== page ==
May 18, 2020

Homebuilder confidence rebounded by 7 points in May to 37 after having plunged by 42 points in April which was the biggest single-month decline in the history of this series..

NAHB Chairman Dean Mon said that, “The fact that most states classified housing as an essential business during this crisis helped to keep many residential construction workers on the job, and this is reflected in our latest builder survey.  At the same time, builders are showing flexibility in this new business environment by making sure buyers have the knowledge and access to the homes they are seeking through innovative measures such as social media, virtual tours and online closings.”

NAHB Chief Economist Robert Dietz said “Low interest rates are helping to sustain demand.  As many states and localities across the nation lift stay-at-home orders and more furloughed workers return to their jobs, we expect this demand will strengthen. Other indicators that suggest a housing rebound include mortgage application data that has posted four weeks of gains and signs that buyer traffic has improved in housing markets in recent weeks. However, high unemployment and supply-side challenges including builder loan access and building material availability are near-term limiting factors.”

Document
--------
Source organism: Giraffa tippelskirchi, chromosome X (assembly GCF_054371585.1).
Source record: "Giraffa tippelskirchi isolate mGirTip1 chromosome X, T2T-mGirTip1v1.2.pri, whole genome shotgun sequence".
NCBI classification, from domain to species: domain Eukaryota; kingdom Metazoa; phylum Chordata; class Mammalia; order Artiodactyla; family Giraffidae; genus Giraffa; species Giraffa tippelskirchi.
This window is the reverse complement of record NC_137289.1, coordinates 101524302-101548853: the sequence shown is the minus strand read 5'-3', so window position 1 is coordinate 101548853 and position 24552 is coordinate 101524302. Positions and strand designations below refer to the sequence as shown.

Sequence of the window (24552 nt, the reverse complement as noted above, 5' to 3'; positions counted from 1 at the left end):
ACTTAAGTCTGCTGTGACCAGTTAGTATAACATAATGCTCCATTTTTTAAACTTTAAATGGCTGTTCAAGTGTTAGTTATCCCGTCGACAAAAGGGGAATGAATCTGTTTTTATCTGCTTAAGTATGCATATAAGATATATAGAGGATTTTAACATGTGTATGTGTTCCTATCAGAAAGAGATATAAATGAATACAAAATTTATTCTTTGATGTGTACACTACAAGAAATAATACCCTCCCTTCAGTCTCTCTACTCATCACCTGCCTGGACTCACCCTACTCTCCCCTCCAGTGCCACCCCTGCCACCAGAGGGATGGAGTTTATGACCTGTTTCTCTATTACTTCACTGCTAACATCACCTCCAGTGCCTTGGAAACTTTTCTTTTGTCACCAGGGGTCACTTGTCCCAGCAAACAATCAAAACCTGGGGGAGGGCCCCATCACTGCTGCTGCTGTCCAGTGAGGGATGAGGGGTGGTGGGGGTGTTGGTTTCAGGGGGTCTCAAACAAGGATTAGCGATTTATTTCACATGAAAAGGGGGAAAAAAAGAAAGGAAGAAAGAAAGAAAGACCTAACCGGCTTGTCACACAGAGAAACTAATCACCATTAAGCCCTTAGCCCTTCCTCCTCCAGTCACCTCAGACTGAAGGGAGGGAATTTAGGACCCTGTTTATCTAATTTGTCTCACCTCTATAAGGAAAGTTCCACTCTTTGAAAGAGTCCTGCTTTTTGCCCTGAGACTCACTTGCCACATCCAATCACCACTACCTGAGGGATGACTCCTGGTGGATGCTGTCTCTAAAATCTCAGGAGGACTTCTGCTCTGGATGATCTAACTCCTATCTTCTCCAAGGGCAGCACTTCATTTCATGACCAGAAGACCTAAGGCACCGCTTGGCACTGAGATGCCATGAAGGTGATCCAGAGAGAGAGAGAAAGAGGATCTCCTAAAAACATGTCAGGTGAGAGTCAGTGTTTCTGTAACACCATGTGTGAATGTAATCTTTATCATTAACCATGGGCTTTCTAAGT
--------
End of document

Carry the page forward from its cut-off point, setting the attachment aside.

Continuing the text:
Traffic through the model homes climbed by 8 points in May to 21 after having declined 43 points in April.  The good news is that traffic picked up in May, although it remains only slightly above the lowesst levels seen in the 2008-09 recession.  But as stimulus checks continue to find their way into consumers’ mailboxes, the stock market continues to climb, and mortgage rates remain low at 3.5%, the interest in purchasing a new home will climb as we  move through the summer and into the fall.

The homebuilders expectations index rose 10 points in May to 46 after having plunged by 39 points to 36 in April.

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As as a result of all this we expect Q2 GDP to decline 60%.  However, as workers return to work gradually beginning next month, GDP will probably begin to climb again by June.  In addition, checks for the $2.0 trillion stimulus plan continue to be disbursed through May.  At the same time the Fed is providing $2.3 trillion of credit to make sure that the credit markets are able to access whatever funds they may require to get the economy back on track.  For this reason, we expect GDP to rebound by 61% in the third quarter.  Once we get to the fourth quarter and into next year, the economy that emerges from recession will not look at all like the economy that went into it.  We believe that technology will continue to help keep the economy growing at about a 5.3% rate in 2021.

Stephen Slifer

NumberNomics

Charleston, SC